According to the data of the Central Pollution Control Board (CPCB), Delhi’s air quality (Air Quality Index AQI) was the worst this time during November in the last seven years. There was ‘severe’ pollution in the national capital for 11 days, and the air quality was not ‘good’ for a single day.
Experts have attributed this to the extension of the period with the highest incidence of stubble burning by about a week due to the prolonged monsoon season. The 30-day average for the capital’s Air Quality Index (AQI) was 376. According to CPCB, this index was 328 in 2020, 312 in 2019, 335 in 2018, 361 in 2017, 374 in 2016 and 358 in 2015.
AQI between zero and 50 is ‘good’, 51 to 100 ‘satisfactory’, 101 to 200 ‘moderate’, 201 to 300 ‘poor’, 301 to 400 ‘very poor’ and 401 to 400 Between 500 is considered ‘severe’. The air quality in Delhi remained in the ‘severe’ category for 11 days in November this year, the highest in the month since the CPCB started air quality data in 2015. The index was recorded in the ‘severe’ category for seven days in the first fortnight of the month.
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Gufran Baig, founder-project director of air quality forecasting agency SAFAR, said the extreme pollution events (a period with a sharp rise in Diwali and stubble burning incidents) shifted to November this year due to the delayed withdrawal of monsoon. “This is the main reason why the air quality in November this year was poor as compared to the last few years,” he said. Delhi witnessed 11 ‘severe’ air quality days in November this year, the highest in the month since the CPCB maintained air quality data in 2015. Seven ‘severe’ air quality days were recorded in the month.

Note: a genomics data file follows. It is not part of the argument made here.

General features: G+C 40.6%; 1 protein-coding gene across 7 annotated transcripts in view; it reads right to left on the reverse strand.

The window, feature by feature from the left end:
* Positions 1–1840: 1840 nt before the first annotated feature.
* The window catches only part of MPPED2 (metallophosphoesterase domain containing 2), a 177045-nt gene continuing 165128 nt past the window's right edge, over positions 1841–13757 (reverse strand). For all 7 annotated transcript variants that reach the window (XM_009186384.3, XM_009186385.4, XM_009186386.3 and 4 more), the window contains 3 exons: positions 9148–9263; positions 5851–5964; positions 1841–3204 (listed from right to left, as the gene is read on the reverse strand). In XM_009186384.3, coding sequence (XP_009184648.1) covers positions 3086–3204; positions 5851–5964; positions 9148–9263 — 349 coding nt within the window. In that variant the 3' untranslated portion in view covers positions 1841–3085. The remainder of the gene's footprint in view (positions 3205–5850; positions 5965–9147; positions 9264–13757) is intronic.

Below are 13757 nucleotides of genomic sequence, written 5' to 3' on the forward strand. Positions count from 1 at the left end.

There was a direct effect of increasing the incidents of the bursting of crackers and setting fire to the fields on Diwali. The share of stubble burning in Delhi’s PM2.5 pollution was 41 per cent on November 6 and 48 per cent on November 7. The city saw nine ‘severe’ air quality days last year, seven in 2019, five in 2018, seven in 2017, 10 in 2016 and six in 2015. The data also showed that the capital did not record a single “good”. This month there were “satisfactory” or “moderate” air quality days, while there were two “poor” and 17 “very poor” air quality days.